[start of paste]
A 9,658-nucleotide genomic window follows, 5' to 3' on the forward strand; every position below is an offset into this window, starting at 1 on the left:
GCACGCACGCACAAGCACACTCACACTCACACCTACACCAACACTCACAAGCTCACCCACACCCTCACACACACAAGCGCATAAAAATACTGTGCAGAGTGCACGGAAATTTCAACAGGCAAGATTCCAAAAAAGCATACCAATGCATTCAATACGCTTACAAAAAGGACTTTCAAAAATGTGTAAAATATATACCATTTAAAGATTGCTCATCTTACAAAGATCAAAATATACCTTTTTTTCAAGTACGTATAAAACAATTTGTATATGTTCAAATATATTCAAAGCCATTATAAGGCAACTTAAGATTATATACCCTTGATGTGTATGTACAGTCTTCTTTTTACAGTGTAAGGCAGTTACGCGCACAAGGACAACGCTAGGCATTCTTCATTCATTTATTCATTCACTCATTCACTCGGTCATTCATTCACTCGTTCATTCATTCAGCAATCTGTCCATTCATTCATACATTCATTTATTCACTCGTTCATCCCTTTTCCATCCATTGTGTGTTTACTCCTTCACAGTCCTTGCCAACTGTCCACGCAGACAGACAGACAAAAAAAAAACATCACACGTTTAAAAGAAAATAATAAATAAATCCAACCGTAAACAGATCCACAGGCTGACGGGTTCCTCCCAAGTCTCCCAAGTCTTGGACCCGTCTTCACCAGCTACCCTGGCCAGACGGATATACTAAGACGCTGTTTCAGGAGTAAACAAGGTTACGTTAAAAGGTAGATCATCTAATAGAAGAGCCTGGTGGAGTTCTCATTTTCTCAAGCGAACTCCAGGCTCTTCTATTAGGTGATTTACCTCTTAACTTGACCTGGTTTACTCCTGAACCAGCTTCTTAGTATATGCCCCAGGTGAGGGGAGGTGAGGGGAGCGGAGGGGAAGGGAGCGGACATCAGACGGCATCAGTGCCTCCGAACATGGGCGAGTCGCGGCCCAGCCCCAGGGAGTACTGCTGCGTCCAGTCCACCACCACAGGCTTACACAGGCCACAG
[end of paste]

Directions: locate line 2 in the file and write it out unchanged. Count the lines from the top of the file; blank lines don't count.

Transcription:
GCACGCACGCACAAGCACACTCACACTCACACCTACACCAACACTCACAAGCTCACCCACACCCTCACACACACAAGCGCATAAAAATACTGTGCAGAGTGCACGGAAATTTCAACAGGCAAGATTCCAAAAAAGCATACCAATGCATTCAATACGCTTACAAAAAGGACTTTCAAAAATGTGTAAAATATATACCATTTAAAGATTGCTCATCTTACAAAGATCAAAATATACCTTTTTTTCAAGTACGTATAAAACAATTTGTATATGTTCAAATATATTCAAAGCCATTATAAGGCAACTTAAGATTATATACCCTTGATGTGTATGTACAGTCTTCTTTTTACAGTGTAAGGCAGTTACGCGCACAAGGACAACGCTAGGCATTCTTCATTCATTTATTCATTCACTCATTCACTCGGTCATTCATTCACTCGTTCATTCATTCAGCAATCTGTCCATTCATTCATACATTCATTTATTCACTCGTTCATCCCTTTTCCATCCATTGTGTGTTTACTCCTTCACAGTCCTTGCCAACTGTCCACGCAGACAGACAGACAAAAAAAAAACATCACACGTTTAAAAGAAAATAATAAATAAATCCAACCGTAAACAGATCCACAGGCTGACGGGTTCCTCCCAAGTCTCCCAAGTCTTGGACCCGTCTTCACCAGCTACCCTGGCCAGACGGATATACTAAGACGCTGTTTCAGGAGTAAACAAGGTTACGTTAAAAGGTAGATCATCTAATAGAAGAGCCTGGTGGAGTTCTCATTTTCTCAAGCGAACTCCAGGCTCTTCTATTAGGTGATTTACCTCTTAACTTGACCTGGTTTACTCCTGAACCAGCTTCTTAGTATATGCCCCAGGTGAGGGGAGGTGAGGGGAGCGGAGGGGAAGGGAGCGGACATCAGACGGCATCAGTGCCTCCGAACATGGGCGAGTCGCGGCCCAGCCCCAGGGAGTACTGCTGCGTCCAGTCCACCACCACAGGCTTACACAGGCCACAG